General Motors announced the launch of a peer-to-peer rental program on Tuesday, allowing GM owners to list their personal vehicles to rent through the automaker’s car-sharing platform.

Dubbed Peer Cars, the program lets Chevrolet, Buick, GMC and Cadillac owners put their cars and trucks up for rent when they aren’t using them. The company is touting the service as a way for GM customers to earn extra income. The service is an expansion of GM’s car-sharing platform, Maven, which rents out GM-owned cars, the company said.

"Your car is one of the most expensive things you own. Sitting idle, it is a wasted asset,” said Julia Steyn, vice president of General Motors urban mobility and Maven. “Maven’s peer-to-peer offering is a smart way for owners to offset their vehicle investment.”

The announcement is another signal that one of America’s iconic companies is evolving from its traditional role as an automaker to a business that sells individual rides via rentals and ride-hailing fleets.

In January, GM unveiled its first autonomous car, a vehicle known as the Cruise AV, which lacks a steering wheel, pedals and manual controls. Beginning in 2019, the fourth generation of that vehicle will be used in a ride-hailing service in multiple American cities, where “the vehicles will travel on a fixed route controlled by their mapping system,” Bloomberg reported.

GM said that more than 150,000 people already use Maven. The vehicles on the platform are insured through GM’s $1,000,000 policy, and Maven members are “thoroughly vetted” before they can use the service, GM said.

GM’s Peer Cars follows the on-demand car-sharing model of start-ups such as Turo and Getaround. With 250,000 cars and 850 models available to users around the world, Turo is the largest peer-to-peer car-sharing network.

Tesla also has plans to build a car-sharing network, one propelled by autonomous vehicles. As with the rise of ride-hailing services Uber and Lyft, car sharing has attracted the attention of major automakers seeking to meet evolving consumer demands. Ford, BMW and Volkswagen are among the car companies that operate or have invested in car-sharing networks.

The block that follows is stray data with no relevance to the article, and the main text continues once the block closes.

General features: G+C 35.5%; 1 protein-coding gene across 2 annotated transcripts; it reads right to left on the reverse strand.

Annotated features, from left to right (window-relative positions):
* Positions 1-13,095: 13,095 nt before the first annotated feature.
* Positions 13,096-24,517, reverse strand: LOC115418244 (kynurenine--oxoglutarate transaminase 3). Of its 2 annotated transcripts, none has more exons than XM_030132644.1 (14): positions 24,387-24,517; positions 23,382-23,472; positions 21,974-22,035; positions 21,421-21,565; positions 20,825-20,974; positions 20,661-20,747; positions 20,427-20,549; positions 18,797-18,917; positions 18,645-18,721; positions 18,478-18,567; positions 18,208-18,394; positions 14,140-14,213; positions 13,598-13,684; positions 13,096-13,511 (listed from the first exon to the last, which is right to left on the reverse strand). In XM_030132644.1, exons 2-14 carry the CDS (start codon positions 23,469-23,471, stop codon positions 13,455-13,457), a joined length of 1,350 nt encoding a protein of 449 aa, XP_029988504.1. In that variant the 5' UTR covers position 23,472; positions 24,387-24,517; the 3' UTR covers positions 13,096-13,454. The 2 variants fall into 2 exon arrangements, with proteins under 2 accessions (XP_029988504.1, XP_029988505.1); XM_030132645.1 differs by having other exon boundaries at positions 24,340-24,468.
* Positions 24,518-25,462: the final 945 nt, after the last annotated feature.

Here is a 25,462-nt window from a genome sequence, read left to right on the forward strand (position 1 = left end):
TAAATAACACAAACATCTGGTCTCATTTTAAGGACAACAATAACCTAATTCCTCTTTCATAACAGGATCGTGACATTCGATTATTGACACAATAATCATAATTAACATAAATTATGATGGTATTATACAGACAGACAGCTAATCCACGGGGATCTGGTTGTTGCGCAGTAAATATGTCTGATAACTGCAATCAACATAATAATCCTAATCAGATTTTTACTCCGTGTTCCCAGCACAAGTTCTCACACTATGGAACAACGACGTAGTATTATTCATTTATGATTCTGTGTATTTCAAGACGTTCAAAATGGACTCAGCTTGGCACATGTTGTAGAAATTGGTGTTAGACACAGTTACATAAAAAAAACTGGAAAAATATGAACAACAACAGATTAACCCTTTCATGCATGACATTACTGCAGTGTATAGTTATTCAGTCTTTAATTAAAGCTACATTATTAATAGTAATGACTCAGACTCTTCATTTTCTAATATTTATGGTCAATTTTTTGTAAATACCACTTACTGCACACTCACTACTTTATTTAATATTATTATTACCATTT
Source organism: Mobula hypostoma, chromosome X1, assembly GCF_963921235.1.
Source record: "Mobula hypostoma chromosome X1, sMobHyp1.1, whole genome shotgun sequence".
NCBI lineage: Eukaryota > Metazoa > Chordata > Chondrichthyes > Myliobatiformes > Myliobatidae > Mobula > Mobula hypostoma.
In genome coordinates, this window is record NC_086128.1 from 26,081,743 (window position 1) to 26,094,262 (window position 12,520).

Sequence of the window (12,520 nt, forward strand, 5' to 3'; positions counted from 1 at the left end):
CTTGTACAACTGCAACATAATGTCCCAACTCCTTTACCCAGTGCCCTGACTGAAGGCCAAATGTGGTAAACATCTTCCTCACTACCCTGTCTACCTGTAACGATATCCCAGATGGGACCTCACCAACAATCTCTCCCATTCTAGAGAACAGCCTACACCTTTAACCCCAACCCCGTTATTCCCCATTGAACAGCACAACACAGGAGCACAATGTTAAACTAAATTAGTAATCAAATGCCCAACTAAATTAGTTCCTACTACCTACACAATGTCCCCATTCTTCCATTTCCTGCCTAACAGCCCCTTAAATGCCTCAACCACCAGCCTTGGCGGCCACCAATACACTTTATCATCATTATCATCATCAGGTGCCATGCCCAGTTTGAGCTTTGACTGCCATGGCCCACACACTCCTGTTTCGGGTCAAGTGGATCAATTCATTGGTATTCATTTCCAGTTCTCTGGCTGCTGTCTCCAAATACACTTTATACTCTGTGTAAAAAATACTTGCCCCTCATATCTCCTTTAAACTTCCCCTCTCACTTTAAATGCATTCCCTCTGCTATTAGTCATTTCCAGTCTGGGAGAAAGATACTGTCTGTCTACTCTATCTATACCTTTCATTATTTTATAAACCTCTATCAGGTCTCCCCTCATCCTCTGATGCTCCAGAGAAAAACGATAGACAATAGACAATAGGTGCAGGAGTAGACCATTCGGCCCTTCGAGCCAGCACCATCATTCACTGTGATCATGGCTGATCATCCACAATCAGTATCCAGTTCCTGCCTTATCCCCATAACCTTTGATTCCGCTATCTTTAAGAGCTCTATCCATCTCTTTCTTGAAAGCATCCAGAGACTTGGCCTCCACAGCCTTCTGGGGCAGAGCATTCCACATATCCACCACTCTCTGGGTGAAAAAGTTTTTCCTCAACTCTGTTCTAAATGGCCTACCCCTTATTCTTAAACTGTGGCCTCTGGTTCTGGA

Peer Cars vehicles must be model year 2015 or newer, the company said. GM will first test the service in Chicago, Detroit and Ann Arbor, Mich., where there are high numbers of GM owners. It plans to expand to other locations in the fall.

Peer Cars will be available to customers via an app, allowing someone to rent out a car for several hours or several days at a time, a model used by Zipcar, Getaround and Turo.

The peer-to-peer model is often compared to the home-sharing service Airbnb, and companies like Turo claim it helps their members pay off their vehicles. The average sale price for vehicles in the United States climbed to $35,285 this spring, according to Kelley Blue Book.

Steyn parroted Turo’s claim Tuesday, telling the Detroit Free Press that Maven can help owners “offset their vehicle investment.”

“You see the willingness for the Airbnb members to put their house on the platform,” she told the paper. “I think it’s a lot less personal and emotional to put a car on the platform than your own bed.”

But the peer-to-peer model has faced stiff opposition from the multibillion-dollar rental car industry, a powerful lobby that has accused companies like Turo of operating like a rental car company but bypassing regulations that rental companies abide by, such as tracking recall notices and inspections.

The rental industry has introduced bills with new regulations for car-sharing companies in more than a dozen state legislatures across the United States, waging a legislative war against start-ups like Turo.

“The advantage peer-to-peer has over traditional rental companies is they don’t own the fleet and they’re more lean and adaptable and have a better understanding of the local market,” Alexandre Marian, a director in the automotive and industrial practice at consultant AlixPartners, told The Washington Post in March. “The rental car companies see it as a potential threat. And they should if they want to remain in business.”